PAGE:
When the U.S. Senate absolutely does not want to get anything done, it has always relied on the filibuster. For those of you who don't remember any of your civics classes, the filibuster is when, in order to stop a popular piece of legislation from passing, a senator just delays the vote. By talking. Forever. He just keeps going until either supporters of the bill come up with the extra votes it takes to stop a filibuster, or the sun swallows the Earth.
"If elected, I promise to incessantly quote golf statistics until my opponents give up and go home."
Today the technique has advanced to where they don't require the filibustering side to actually give a speech that lasts for infinity -- the threat of filibuster is enough to do the job. But back in the old-timey era, if you wanted to stall a bill you'd better believe that you were expected to stand on your feet and start talking. Since actual relevant subjects run out pretty quickly, this means they would just start rambling. For instance, back in the 1930s, Sen. Huey Long (D-La.) filibustered several bills by using such tactics as "reading Shakespeare, reciting shrimp and oyster recipes, and talking about 'pot-likkers.' "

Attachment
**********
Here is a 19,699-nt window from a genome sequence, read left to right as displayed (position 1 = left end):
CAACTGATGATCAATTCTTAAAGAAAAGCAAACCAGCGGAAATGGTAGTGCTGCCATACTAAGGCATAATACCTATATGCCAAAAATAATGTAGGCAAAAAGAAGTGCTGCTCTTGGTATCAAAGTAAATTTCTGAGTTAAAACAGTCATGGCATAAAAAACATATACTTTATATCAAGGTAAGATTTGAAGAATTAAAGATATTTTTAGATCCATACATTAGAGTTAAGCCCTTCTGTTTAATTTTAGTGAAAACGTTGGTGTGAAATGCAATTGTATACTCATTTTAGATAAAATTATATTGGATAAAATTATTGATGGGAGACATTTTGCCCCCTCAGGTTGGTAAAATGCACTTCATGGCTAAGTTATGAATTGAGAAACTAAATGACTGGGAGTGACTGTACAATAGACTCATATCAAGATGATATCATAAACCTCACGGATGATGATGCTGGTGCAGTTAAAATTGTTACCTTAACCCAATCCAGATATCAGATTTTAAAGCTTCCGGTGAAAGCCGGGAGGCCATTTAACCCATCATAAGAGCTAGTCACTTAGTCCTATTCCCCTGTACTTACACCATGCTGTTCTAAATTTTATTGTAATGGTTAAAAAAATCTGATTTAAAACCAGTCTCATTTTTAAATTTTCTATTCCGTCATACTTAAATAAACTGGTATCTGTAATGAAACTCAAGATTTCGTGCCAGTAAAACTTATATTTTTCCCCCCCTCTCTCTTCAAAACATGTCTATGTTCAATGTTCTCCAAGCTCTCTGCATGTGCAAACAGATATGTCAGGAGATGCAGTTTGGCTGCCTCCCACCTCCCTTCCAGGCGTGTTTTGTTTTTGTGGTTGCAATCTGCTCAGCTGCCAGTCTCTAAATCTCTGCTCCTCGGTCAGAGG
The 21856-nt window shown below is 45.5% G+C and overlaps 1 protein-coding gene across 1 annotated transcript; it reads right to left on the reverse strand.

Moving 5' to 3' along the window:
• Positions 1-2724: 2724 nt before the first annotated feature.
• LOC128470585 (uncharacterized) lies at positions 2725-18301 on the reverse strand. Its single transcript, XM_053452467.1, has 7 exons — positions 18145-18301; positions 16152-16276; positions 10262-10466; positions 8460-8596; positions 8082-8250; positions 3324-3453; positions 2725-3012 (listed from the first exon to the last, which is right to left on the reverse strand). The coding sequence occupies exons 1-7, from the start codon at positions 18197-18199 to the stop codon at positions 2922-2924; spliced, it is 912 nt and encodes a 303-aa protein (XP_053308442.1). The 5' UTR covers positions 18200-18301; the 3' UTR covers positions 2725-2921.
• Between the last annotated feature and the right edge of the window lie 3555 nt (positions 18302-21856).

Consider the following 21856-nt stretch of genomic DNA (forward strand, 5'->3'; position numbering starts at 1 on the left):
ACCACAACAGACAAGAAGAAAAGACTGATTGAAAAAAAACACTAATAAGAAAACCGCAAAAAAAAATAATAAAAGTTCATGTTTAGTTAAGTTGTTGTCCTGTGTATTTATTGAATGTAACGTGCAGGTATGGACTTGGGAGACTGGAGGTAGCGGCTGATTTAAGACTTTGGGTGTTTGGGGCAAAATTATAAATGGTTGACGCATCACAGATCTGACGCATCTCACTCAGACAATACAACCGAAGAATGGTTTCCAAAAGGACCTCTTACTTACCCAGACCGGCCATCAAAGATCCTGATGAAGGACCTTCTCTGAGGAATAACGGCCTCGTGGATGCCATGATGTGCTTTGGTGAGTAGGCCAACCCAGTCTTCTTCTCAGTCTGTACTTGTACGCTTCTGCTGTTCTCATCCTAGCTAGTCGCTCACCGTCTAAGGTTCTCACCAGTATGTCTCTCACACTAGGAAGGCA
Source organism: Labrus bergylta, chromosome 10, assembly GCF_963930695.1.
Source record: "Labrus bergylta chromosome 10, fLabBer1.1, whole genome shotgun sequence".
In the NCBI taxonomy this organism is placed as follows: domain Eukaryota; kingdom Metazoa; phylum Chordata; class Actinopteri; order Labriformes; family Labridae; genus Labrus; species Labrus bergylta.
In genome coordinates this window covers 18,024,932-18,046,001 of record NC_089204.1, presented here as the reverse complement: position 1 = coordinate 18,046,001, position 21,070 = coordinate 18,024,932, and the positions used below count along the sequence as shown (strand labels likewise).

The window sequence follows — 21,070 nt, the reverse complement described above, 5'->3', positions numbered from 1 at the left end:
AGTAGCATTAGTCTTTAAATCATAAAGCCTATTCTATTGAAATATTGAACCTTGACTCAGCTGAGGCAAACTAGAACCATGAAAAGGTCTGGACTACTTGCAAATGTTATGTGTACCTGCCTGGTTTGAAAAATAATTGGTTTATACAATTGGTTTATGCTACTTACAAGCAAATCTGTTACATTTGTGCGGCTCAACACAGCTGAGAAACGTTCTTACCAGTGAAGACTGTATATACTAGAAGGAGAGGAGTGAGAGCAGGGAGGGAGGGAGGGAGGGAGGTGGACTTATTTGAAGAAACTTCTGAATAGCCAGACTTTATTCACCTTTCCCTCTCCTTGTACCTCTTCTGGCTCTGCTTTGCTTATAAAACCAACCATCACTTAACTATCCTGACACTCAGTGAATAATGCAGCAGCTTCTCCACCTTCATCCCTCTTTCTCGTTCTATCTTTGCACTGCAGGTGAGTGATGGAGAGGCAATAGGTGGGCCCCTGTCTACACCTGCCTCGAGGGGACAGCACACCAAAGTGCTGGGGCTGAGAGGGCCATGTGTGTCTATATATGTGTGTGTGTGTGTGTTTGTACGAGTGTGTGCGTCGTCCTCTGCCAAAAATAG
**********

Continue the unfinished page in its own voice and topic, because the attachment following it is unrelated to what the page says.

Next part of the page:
"No, I don't know what a pot-likker is. Why do you ask?"